STORY: Finally, Pinoy Cinema!

Oh my! I have forgotten about my promise to blog about The Mistress! Well, I have a bunch of other experiences on the line up to blog about but I guess this was a promise I made to myself and I should honor it. 

The Mistress is the latest John Lloyd-Bea film to come out and though it falls under the same league of Sarah Geronimo, Kim Chiu or Toni Gonzaga romantic-comedy-drama films, this film definitely isn't your typical Pinoy film (although there were still some hints of it, like the unnecessary comedienne sidekicks/best friend and "oooh-burn" lines exchanged out of nowhere)




 Anyway, what made me like the film versus the others of its kind was that it didn't treat characters as black and white. There was no perfect lead and there was no evil antagonist. Everyone had their flaws and everyone had their strengths. You can not fully hate on any one of the characters because the film showed the audience where they were coming from. You become emphatic towards each of the characters and you become intrigued at how the story will play out for them. 


In typical Pinoy films, it's so easy to wish for the wife to get the husband back and for the mistress to burned in the plaza alive, but that's not the case in the film, which is perfect because that is how it is in real life. The film treated the sensitive topic of mistresses and infidelity very real, where it is very hard to condemn people just based on one part of their life. In real life, we know these people. We've known mistresses and wives, we've known cheaters and those cheated on, and  we do not tell them they will go to hell or that they should be burned alive. We know that they are also mothers and daughters, fathers and sons, friends and colleagues. Typical Pinoy films frame these people as one dimensional. Mistresses are evil people who just want to ruin families and that cheaters are  discontented liars. Films cancel out any other good thing they've done and makes it very easy for us to tell them that they should go to hell. But people make mistakes, and though we do not encourage people to commit these mistakes, pointing fingers and raising your eyebrows at them doesn't make anyone a better person and it won't help them get out of their situation. The film makes you look at the subject like you would in real life... without a clear understanding of who to consider good or evil.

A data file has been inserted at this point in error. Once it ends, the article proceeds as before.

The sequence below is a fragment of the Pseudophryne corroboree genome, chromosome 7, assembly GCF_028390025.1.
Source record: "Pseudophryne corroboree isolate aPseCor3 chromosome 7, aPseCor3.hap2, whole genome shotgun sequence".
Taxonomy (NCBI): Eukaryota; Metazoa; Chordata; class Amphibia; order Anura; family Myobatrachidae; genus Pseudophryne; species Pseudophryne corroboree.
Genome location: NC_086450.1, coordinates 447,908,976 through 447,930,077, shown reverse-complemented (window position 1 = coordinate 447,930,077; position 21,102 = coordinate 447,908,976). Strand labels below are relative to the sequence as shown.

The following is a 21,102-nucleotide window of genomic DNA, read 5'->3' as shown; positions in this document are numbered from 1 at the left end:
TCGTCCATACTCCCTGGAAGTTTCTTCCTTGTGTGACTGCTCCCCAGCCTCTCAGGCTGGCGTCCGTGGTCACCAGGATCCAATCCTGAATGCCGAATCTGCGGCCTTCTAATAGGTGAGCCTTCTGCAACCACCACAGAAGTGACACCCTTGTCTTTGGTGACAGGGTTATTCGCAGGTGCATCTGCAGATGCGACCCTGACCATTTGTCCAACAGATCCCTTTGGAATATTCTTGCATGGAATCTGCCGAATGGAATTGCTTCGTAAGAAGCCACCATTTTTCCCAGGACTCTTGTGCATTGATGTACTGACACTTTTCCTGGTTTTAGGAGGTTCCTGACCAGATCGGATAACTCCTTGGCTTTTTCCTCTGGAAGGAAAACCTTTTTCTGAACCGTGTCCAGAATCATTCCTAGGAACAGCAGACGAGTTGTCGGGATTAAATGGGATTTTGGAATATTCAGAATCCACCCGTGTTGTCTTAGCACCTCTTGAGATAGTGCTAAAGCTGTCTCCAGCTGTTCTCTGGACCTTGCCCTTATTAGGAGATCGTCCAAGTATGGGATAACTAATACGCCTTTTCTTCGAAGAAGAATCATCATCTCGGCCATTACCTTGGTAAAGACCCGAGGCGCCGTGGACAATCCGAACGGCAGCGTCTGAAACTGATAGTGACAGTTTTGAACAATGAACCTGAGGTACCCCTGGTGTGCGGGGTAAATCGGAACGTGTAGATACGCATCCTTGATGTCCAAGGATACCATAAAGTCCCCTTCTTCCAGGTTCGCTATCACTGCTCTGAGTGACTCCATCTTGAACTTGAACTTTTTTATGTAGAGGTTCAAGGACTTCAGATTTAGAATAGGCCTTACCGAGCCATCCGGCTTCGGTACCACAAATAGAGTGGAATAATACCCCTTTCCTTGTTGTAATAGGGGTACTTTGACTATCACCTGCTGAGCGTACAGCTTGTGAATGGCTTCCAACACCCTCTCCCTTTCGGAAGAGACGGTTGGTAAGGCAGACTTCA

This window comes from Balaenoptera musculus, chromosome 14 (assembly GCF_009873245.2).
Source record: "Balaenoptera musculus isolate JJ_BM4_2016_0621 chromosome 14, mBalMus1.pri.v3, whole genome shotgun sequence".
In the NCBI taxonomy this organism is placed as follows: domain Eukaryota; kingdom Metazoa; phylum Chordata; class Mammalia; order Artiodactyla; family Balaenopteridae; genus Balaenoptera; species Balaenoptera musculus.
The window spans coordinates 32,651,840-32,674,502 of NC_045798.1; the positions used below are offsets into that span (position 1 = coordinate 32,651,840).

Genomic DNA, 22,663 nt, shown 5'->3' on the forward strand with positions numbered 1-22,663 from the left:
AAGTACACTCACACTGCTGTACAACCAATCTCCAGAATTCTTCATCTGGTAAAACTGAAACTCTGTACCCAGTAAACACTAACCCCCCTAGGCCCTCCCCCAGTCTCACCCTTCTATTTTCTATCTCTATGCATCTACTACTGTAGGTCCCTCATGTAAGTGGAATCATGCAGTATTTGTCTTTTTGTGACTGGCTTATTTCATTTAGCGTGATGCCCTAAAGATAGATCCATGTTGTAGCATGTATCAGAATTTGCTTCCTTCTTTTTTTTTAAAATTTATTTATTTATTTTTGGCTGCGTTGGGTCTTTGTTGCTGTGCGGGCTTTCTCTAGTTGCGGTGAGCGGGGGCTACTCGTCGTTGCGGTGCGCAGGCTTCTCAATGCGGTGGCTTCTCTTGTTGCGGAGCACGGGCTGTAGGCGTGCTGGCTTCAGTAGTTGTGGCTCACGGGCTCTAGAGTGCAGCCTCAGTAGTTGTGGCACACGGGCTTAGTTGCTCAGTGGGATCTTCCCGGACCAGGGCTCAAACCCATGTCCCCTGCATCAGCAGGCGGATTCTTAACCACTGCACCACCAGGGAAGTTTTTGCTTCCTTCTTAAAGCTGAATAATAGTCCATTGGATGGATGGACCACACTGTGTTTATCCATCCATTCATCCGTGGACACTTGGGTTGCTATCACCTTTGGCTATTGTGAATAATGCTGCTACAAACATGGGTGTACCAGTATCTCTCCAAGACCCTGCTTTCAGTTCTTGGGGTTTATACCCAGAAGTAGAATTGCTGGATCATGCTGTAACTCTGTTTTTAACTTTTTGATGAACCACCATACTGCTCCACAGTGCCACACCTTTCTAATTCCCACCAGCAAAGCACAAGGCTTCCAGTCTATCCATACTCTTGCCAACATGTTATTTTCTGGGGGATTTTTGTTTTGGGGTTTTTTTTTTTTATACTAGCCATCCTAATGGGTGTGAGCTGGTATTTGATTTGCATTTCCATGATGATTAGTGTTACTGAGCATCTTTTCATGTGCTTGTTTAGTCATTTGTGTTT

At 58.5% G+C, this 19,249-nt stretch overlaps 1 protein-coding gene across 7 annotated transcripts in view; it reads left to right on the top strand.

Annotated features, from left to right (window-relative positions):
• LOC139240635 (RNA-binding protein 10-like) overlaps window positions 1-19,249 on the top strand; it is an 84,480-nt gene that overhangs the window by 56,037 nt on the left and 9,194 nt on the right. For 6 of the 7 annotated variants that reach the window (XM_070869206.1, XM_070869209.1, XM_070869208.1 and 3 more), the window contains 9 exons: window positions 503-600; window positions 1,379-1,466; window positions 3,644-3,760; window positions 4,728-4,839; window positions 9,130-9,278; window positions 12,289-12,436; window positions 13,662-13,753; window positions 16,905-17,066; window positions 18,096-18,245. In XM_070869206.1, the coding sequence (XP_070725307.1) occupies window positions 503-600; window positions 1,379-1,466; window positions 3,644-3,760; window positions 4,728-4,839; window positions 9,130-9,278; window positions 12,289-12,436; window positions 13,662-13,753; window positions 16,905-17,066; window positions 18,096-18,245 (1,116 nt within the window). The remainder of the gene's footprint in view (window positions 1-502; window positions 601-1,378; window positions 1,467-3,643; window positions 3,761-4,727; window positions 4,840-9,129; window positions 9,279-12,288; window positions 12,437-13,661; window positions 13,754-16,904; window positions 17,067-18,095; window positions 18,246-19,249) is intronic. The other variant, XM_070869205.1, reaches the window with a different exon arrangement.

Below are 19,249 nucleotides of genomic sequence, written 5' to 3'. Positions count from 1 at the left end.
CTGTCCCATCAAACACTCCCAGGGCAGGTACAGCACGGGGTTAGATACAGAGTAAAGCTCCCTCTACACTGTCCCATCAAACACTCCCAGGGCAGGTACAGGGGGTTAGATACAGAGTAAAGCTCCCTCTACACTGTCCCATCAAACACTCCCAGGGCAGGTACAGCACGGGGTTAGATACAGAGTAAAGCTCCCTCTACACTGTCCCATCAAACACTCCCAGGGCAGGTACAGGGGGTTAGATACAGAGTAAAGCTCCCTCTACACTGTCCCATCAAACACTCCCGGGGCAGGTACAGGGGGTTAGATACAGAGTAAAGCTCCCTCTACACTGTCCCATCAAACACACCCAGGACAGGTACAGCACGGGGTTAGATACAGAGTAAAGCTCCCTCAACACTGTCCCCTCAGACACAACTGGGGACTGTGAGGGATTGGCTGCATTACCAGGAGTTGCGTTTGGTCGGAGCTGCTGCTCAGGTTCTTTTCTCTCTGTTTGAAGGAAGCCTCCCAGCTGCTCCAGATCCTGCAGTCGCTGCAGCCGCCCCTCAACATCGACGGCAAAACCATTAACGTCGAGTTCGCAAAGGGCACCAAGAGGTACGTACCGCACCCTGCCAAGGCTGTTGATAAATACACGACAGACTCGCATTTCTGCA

I also loved how the film ended. The ending was the best part of the movie, not because I agreed with it or anything, but because it finally put an end to the notion that all Pinoy films have to end with an in your face happy ending. Stories don't always end the way we want it to but those are stories all the same and those are stories that need to be told, too. I'm just really happy that people are starting to tell these stories and that people are actually willing to listen! Imagine, this film is mainstream and it earned big bucks! For something as daring as this that may push some people out of their comfort zones, it did very well! I just hope the mainstream film industry doesn't ruin the feat but overkilling the concept. The Mistress was already a slight overdose of infidelity movie after No Other Woman, so I think releasing another one, and this soon, in the form of the new Anne-Derek-Andi film, A Secret Affair is pushing the limits too far. People will get sick of the topic and it won't be as daring as it is formulaic... which is where we began. Please, film people, you've stepped out of the formula, don't create a new one.

All photos from PEP.

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